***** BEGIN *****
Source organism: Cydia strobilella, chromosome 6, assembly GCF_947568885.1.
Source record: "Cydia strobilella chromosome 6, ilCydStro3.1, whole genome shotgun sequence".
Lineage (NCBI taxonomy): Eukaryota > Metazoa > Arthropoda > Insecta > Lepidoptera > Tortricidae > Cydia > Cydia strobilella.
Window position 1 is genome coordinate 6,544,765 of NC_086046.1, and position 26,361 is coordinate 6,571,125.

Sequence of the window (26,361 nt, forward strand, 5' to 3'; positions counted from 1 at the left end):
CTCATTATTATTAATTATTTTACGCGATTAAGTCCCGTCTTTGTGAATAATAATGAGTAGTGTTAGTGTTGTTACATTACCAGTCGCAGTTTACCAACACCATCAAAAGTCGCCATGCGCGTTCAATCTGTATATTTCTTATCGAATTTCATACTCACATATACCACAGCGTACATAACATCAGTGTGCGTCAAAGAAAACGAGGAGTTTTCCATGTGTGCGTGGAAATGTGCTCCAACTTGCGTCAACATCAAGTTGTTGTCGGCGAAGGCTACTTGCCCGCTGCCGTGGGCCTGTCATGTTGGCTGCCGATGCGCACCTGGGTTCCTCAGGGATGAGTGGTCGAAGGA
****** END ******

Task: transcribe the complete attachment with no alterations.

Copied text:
Source organism: Cydia strobilella, chromosome 6, assembly GCF_947568885.1.
Source record: "Cydia strobilella chromosome 6, ilCydStro3.1, whole genome shotgun sequence".
Lineage (NCBI taxonomy): Eukaryota > Metazoa > Arthropoda > Insecta > Lepidoptera > Tortricidae > Cydia > Cydia strobilella.
Window position 1 is genome coordinate 6,544,765 of NC_086046.1, and position 26,361 is coordinate 6,571,125.

Sequence of the window (26,361 nt, forward strand, 5' to 3'; positions counted from 1 at the left end):
CTCATTATTATTAATTATTTTACGCGATTAAGTCCCGTCTTTGTGAATAATAATGAGTAGTGTTAGTGTTGTTACATTACCAGTCGCAGTTTACCAACACCATCAAAAGTCGCCATGCGCGTTCAATCTGTATATTTCTTATCGAATTTCATACTCACATATACCACAGCGTACATAACATCAGTGTGCGTCAAAGAAAACGAGGAGTTTTCCATGTGTGCGTGGAAATGTGCTCCAACTTGCGTCAACATCAAGTTGTTGTCGGCGAAGGCTACTTGCCCGCTGCCGTGGGCCTGTCATGTTGGCTGCCGATGCGCACCTGGGTTCCTCAGGGATGAGTGGTCGAAGGA